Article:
Southern California Edison (SCE) has outlined its proposed action plan for the restart of San Onofre Nuclear Generating Station unit 2. The reactor has been offline along with sister unit SONGS 3 since January, following the discovery of unexpected wear in steam generator tubes. SCE is seeking to operate SONGS 2 at 70% power for around five months before shutting down to inspect the steam generators.
The Nuclear Regulatory Commission confirmed, 4 October, that it has received a letter from Southern California Edison, but said that: “months of NRC inspection and analysis will precede any decision on whether to restart the reactor.”
“Our primary focus now must be on analyzing SCE’s response to the [Confirmatory Action Letter] before addressing the restart question. The agency will not permit a restart unless and until we can conclude the reactor can be operated safely,” NRC Chairman Allison Macfarlane said. “This could take a number of months. Our inspections and review will be painstaking, thorough and will not be rushed.”
SCE said in a statement that the response to the CAL and the restart plan had been submitted simultaneously ‘to provide the NRC with all the relevant information needed to evaluate the full spectrum of repairs, corrective actions and additional safety measures proposed for restart and safe operations at the plant.’
The utility, which owns over 78% of the SONGS plant, concluded that tube-to-tube wear in steam generators at both SONGS 2 & 3 were caused by a phenomenon called fluid elastic instability, a combination of high-steam velocity and low-moisture conditions in specific locations of the tube bundles and ineffective tube supports in the same locations.
It attributed the ‘significantly lower level’ of tube-to-tube wear in SONGs 2 to manufacturing differences.
“The high-steam velocity and low-moisture conditions existed in unit 2 and hence unit 2 was susceptible to the same vibration-causing environment. However, of the almost 20,000 tubes in unit 2, all except two are known to have been effectively supported throughout its 21-month operating period.”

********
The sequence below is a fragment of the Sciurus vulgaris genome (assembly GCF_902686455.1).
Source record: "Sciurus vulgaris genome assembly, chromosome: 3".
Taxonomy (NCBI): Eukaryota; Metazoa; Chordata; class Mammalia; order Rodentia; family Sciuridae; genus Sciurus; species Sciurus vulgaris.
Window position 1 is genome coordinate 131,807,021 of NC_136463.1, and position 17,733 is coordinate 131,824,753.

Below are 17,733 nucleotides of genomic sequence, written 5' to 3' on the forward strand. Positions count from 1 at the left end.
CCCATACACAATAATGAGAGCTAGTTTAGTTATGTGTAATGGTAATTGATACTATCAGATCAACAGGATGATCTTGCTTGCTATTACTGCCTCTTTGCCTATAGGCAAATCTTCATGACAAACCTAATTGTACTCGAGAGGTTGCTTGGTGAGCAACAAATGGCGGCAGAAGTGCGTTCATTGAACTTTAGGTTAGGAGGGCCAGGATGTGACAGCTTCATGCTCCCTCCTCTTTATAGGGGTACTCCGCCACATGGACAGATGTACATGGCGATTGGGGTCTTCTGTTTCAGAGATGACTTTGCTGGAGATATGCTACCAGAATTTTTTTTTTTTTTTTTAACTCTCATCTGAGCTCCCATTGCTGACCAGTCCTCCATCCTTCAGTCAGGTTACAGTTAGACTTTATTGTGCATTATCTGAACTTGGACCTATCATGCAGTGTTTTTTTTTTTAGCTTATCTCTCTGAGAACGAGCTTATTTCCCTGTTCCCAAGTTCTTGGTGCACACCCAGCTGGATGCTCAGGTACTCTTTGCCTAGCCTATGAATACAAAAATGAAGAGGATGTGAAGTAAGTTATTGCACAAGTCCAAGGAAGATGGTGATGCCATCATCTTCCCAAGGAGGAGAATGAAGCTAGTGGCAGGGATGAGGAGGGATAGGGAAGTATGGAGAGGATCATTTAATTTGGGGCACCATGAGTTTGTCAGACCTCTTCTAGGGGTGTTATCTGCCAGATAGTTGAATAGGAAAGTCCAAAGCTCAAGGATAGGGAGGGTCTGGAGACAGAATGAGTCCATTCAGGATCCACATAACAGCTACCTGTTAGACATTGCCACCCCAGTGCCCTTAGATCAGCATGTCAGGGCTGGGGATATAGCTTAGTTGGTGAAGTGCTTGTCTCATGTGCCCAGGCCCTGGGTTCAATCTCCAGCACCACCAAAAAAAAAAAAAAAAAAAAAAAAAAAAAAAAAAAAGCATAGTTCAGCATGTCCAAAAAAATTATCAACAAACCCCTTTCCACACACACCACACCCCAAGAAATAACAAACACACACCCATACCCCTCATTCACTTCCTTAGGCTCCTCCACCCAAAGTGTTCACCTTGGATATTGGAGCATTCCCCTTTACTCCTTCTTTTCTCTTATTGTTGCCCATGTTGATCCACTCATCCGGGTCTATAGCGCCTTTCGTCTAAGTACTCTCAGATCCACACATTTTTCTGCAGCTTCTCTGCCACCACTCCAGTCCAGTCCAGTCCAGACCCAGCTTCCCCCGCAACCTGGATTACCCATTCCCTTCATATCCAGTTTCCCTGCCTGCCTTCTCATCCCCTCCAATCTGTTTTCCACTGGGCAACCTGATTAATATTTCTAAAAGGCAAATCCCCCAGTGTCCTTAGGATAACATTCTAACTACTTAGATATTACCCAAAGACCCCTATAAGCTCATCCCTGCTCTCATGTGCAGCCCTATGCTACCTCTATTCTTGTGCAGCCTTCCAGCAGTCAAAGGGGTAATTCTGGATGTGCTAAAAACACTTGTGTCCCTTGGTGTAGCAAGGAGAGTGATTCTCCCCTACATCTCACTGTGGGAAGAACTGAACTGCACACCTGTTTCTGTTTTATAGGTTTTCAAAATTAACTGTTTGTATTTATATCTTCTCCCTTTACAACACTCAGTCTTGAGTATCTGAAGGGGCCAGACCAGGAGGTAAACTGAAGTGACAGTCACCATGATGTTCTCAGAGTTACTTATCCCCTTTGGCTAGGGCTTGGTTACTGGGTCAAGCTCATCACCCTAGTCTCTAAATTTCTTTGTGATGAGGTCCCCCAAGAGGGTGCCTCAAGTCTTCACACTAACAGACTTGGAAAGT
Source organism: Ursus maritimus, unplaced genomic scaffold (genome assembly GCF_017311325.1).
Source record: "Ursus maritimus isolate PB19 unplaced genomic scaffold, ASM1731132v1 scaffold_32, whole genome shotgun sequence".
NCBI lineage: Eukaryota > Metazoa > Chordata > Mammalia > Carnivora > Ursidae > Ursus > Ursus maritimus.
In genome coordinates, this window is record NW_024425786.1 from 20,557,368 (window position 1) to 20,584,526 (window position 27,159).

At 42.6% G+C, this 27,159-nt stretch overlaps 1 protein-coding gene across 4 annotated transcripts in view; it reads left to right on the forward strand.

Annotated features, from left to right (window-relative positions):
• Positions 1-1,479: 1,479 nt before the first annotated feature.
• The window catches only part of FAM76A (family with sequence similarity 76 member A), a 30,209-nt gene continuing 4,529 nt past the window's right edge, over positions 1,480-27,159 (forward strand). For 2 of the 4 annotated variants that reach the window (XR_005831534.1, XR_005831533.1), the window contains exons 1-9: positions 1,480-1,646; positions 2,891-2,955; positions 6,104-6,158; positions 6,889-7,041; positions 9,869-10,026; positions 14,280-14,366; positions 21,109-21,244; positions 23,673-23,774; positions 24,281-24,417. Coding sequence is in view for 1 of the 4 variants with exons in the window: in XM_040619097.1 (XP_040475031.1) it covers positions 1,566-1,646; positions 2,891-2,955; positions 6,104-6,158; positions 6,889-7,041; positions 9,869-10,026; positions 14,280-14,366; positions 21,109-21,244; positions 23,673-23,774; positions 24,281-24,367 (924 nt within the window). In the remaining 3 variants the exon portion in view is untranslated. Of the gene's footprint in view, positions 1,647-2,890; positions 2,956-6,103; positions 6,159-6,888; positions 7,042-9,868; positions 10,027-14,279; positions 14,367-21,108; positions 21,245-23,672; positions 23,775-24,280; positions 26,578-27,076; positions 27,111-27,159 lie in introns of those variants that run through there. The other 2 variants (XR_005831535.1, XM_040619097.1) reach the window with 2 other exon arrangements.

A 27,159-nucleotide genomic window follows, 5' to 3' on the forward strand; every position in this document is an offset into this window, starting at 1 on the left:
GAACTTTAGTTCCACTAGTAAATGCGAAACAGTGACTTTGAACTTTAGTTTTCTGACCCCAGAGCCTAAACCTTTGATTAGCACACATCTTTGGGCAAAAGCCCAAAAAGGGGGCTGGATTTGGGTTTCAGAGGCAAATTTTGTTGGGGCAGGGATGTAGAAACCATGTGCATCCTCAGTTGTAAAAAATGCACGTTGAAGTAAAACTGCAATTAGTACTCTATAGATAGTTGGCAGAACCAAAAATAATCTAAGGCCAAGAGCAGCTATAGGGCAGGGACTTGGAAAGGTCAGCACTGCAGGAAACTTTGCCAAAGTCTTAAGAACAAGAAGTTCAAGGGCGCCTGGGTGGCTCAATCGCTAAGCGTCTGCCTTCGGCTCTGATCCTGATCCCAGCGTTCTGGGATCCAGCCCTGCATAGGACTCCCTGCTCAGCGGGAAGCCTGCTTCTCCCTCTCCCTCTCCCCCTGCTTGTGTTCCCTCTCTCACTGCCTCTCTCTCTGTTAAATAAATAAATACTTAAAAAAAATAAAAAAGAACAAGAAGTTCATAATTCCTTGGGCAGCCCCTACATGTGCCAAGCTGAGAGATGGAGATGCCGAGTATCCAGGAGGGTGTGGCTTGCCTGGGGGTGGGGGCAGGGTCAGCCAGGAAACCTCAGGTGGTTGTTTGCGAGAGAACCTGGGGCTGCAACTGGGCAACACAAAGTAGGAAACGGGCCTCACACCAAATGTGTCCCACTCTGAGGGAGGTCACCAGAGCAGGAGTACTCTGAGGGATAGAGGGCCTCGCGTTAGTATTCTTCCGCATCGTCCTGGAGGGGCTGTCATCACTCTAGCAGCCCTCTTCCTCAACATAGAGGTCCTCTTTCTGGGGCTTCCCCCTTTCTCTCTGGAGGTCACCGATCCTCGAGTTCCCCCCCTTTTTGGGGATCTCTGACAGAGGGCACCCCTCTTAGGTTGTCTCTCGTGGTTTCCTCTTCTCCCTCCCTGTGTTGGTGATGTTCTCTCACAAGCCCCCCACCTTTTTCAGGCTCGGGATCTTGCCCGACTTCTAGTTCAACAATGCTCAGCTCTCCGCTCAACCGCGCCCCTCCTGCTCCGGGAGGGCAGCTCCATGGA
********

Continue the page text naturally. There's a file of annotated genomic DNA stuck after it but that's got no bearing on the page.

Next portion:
SCE said that it plans to operate unit 2 at 70% power, which will prevent the vibration-causing environment by decreasing steam velocity and increasing moisture content.
The reactor will also be shut down after a ‘conservative’ operating period of five months for inspection of the steam generator tubes to: ensure the continued structural integrity of the tubes, to measure tube wear and to confirm that the solutions are working.
SCE said that it has plugged six tubes in unit 2 indicating wear with greater than 35 percent through wall depth and preventively plugged more than 500 other tubes. Overall, only 2.6% of the total SG tubes in SONGS 2 have been plugged, it said.
The SONGS 2 restart plan also includes proposals for additional monitoring activities. These include: installation of early warning monitors that can detect extremely small tube leaks faster; enhanced sensitivity of vibration monitors; additional monitoring and analysis systems; and enhanced operator training to respond to extremely small tube leaks.
Unit 2 cannot be restarted until all plans are approved by the NRC. Unit 3 remains shutdown for further evaluation.
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